On March 27, 2019, a federal judge for the U.S. District Court for the District of Columbia issued decisions that are vitally important for Medicaid beneficiaries. The two cases, Gresham v. Azar and Stewart v. Azar, halted efforts in Arkansas and Kentucky to condition receipt of Medicaid benefits on securing work or volunteer activities, as well as other cuts to coverage. The court’s rulings reinforced an earlier decision against Kentucky’s work requirement and extended a similar reasoning to the Arkansas requirement.
In making its ruling, the court reaffirmed its prior holding that the federal government cannot approve changes to state Medicaid programs that are not consistent with the central objective of the Medicaid program—to furnish medical assistance to low-income people and people with disabilities. To provide a better understanding of the court’s decision, background on each state’s work requirement is discussed below:
Arkansas’s Work Requirement
Arkansas began requiring Medicaid beneficiaries to work or participate in volunteer activities in June 2018. Although certain groups are exempt from the requirement, those who are subject to it face harsh consequences for noncompliance or for failure to report compliance. People who have not met the work requirement in Arkansas have been disenrolled from Medicaid for the remainder of the year and are not permitted to reapply until the following year. Since the work requirement took effect, more than 18,000 Arkansans have lost Medicaid coverage, and along with it, access to critical health care and needed long-term services and supports.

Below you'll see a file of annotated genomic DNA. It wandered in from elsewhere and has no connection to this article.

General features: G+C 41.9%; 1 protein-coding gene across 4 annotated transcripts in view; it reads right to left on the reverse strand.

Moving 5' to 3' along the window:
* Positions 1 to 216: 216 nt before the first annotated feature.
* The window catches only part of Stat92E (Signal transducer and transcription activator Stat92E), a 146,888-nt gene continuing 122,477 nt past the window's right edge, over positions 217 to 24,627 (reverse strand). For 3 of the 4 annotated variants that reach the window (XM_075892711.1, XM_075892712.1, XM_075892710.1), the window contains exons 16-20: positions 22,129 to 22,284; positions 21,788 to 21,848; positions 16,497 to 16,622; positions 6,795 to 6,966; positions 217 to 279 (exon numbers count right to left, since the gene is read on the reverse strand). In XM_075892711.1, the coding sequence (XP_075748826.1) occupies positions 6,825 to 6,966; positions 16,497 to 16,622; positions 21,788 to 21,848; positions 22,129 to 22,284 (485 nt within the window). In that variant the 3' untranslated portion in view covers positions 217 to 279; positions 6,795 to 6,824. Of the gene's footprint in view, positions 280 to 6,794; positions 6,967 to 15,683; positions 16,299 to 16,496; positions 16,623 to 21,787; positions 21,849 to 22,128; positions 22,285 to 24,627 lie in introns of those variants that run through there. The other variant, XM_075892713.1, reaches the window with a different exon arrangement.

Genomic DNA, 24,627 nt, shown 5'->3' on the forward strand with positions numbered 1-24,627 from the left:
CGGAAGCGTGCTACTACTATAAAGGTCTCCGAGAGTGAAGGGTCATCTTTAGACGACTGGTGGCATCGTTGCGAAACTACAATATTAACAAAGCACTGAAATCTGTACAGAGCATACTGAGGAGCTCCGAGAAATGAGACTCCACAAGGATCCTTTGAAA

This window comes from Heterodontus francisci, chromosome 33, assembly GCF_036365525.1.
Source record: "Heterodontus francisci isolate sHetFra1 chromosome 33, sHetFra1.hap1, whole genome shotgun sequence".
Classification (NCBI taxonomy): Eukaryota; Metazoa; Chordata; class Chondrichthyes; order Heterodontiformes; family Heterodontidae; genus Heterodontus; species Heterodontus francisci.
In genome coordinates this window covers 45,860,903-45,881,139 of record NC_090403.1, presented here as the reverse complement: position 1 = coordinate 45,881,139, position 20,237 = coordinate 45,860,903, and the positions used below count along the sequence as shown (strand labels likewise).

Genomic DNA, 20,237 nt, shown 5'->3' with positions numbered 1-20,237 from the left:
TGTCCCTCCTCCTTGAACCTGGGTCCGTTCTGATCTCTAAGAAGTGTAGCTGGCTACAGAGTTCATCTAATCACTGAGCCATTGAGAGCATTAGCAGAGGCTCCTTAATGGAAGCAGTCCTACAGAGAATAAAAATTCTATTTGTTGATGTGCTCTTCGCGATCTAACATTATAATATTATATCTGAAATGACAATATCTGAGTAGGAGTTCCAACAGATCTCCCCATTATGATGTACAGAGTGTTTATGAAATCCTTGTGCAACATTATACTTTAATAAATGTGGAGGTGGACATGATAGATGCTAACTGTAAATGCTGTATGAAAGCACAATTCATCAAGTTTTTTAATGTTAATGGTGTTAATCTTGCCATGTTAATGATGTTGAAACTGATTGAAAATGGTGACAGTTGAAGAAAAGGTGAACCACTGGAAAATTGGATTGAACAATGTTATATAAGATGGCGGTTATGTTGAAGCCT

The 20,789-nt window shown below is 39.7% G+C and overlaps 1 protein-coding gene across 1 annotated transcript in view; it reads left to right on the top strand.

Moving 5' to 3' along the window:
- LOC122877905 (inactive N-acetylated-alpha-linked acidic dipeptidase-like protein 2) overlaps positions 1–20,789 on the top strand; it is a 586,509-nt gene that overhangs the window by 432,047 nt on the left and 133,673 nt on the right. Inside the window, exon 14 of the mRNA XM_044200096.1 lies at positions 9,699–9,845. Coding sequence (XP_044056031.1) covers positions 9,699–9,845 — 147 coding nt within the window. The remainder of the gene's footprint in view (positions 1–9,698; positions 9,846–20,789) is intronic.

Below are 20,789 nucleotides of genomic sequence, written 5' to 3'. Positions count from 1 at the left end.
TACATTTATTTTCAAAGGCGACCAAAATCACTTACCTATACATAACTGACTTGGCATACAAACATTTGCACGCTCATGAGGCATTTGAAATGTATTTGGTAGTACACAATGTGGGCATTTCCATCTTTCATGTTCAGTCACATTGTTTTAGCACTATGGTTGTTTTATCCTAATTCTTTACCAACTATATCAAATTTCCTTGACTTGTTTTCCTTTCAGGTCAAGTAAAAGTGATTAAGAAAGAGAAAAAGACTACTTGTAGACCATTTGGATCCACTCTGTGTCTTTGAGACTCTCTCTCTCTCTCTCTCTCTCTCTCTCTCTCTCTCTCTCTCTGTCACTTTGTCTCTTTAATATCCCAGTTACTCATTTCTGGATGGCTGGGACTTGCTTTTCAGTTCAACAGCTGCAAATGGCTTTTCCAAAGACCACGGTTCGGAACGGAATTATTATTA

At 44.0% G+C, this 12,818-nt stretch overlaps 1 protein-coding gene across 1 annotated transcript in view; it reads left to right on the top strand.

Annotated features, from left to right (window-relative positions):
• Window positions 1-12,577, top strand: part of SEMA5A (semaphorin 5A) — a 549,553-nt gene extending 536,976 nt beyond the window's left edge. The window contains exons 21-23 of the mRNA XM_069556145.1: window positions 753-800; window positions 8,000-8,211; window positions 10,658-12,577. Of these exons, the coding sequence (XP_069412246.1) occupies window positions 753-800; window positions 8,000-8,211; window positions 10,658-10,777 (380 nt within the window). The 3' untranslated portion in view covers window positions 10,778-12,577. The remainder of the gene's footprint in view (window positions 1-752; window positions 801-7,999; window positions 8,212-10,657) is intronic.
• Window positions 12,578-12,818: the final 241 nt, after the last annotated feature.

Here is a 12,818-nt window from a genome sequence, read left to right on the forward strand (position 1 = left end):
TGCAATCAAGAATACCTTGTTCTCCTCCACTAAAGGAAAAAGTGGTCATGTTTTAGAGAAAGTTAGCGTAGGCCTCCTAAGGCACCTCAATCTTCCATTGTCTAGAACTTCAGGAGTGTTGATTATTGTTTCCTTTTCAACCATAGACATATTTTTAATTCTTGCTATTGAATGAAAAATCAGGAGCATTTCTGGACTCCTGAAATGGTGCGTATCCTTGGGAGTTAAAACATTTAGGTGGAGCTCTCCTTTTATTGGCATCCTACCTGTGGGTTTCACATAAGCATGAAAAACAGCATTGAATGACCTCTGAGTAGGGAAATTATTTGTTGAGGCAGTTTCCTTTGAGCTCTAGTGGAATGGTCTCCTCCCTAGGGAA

Kentucky’s Work Requirement
The federal government approved Kentucky’s first request to impose a work requirement in Medicaid on January 12, 2018. The requirement was challenged in federal court and struck down in June of 2018 because the court determined that the federal government did not consider whether the state’s work requirement would help the state to furnish medical assistance as required by the Medicaid statute. The ruling effectively blocked Kentucky from implementing its work requirement. Within months of the court’s decision, the state once again sought and gained federal approval to advance a work requirement and other cuts to coverage. In seeking permission to require Medicaid beneficiaries to work, the state estimated that 95,000 would lose coverage if the requirement was implemented. Unlike, Arkansas, the state was not allowed to implement changes to its Medicaid program because of the June 2018 ruling, sparing beneficiaries from losing needed coverage.
What’s Next for Work Requirements?
For now, Arkansas and Kentucky will not be allowed to move forward with their work requirements. It is unclear what this means for people who have already lost coverage in Arkansas. Kentuckians fare better because the state’s waiver was never implemented.
The ruling is certain to be appealed. In the meantime, six more states have federal approvals to move forward with work requirements and ten states are waiting for approvals. It remains to be seen whether the federal government will come up with a new rationale on which to base continued approval of work requirements and other cuts to coverage.
While today’s news is encouraging, we will continue to monitor states that have approvals to impose work requirements. If those states press on to implementation, it will be critical to monitor how the requirements impact beneficiaries in terms of coverage losses and the negative health outcomes that result from such losses.
Lynda Flowers is a senior strategic policy advisor at the AARP Public Policy Institute.
Jean Accius is Vice President for the Long-Term Services and Supports & Livable Communities Group at the AARP Public Policy Institute.
Kelly Bagby is Vice President for Litigation on Health, Housing, and Human Services, AARP Foundation.